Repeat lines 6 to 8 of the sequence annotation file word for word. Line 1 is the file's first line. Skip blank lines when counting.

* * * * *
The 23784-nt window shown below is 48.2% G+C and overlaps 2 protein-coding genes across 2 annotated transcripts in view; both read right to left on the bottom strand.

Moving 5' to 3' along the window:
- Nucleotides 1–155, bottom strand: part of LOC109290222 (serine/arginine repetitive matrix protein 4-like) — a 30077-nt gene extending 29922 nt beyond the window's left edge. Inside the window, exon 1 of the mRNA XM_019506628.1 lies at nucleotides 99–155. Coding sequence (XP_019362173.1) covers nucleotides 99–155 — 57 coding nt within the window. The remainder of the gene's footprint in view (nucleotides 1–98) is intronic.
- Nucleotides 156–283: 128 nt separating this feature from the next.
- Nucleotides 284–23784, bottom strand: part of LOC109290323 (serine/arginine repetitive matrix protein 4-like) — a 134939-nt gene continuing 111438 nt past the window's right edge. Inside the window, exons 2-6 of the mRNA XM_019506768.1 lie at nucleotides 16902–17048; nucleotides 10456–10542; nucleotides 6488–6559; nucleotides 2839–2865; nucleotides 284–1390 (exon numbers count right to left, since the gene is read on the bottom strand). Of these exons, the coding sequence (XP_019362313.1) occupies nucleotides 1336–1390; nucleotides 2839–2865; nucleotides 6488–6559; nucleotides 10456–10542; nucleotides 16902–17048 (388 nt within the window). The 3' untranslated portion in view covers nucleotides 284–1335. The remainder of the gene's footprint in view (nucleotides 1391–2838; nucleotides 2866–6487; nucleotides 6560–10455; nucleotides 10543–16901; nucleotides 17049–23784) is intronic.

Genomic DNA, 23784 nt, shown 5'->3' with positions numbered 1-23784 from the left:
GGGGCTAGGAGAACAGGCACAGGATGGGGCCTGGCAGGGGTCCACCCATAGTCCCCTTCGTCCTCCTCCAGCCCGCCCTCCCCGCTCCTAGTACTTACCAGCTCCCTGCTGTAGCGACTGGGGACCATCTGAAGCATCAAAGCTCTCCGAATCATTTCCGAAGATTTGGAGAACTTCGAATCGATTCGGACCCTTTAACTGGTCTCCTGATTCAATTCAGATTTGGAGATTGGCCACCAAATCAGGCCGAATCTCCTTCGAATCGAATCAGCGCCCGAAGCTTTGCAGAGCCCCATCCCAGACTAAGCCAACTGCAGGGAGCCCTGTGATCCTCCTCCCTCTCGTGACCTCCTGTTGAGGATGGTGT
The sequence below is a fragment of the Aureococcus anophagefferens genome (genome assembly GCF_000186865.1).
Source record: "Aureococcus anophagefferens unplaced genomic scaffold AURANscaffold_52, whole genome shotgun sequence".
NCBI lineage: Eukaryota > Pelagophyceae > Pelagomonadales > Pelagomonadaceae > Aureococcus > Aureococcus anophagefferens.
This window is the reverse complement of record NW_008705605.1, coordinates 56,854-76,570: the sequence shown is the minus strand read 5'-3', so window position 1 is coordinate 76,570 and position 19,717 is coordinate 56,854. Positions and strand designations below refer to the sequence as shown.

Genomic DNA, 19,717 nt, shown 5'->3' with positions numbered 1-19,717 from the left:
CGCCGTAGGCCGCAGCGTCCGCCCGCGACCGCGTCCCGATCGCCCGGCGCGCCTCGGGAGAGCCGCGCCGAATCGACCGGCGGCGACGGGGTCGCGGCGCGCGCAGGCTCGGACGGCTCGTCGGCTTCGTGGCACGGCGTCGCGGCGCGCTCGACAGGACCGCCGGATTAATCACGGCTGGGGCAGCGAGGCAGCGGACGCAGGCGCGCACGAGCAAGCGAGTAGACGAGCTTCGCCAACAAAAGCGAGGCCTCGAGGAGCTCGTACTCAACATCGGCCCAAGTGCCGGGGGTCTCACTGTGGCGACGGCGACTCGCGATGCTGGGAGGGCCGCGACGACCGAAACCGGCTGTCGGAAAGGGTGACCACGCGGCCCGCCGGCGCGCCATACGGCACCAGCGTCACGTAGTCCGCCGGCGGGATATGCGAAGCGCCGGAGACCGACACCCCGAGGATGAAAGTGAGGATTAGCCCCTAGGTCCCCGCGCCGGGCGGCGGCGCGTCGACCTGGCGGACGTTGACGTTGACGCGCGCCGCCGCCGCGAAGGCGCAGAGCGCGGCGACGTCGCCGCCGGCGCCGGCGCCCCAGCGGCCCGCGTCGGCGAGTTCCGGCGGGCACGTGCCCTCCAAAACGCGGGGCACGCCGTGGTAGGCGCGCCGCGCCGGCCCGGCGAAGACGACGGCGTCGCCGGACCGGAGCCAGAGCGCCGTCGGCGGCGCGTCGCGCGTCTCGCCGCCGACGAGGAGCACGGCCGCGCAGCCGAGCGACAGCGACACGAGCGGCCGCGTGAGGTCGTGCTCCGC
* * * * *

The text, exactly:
Genomic DNA, 23784 nt, shown 5'->3' with positions numbered 1-23784 from the left:
GGGGCTAGGAGAACAGGCACAGGATGGGGCCTGGCAGGGGTCCACCCATAGTCCCCTTCGTCCTCCTCCAGCCCGCCCTCCCCGCTCCTAGTACTTACCAGCTCCCTGCTGTAGCGACTGGGGACCATCTGAAGCATCAAAGCTCTCCGAATCATTTCCGAAGATTTGGAGAACTTCGAATCGATTCGGACCCTTTAACTGGTCTCCTGATTCAATTCAGATTTGGAGATTGGCCACCAAATCAGGCCGAATCTCCTTCGAATCGAATCAGCGCCCGAAGCTTTGCAGAGCCCCATCCCAGACTAAGCCAACTGCAGGGAGCCCTGTGATCCTCCTCCCTCTCGTGACCTCCTGTTGAGGATGGTGT
The sequence below is a fragment of the Aureococcus anophagefferens genome (genome assembly GCF_000186865.1).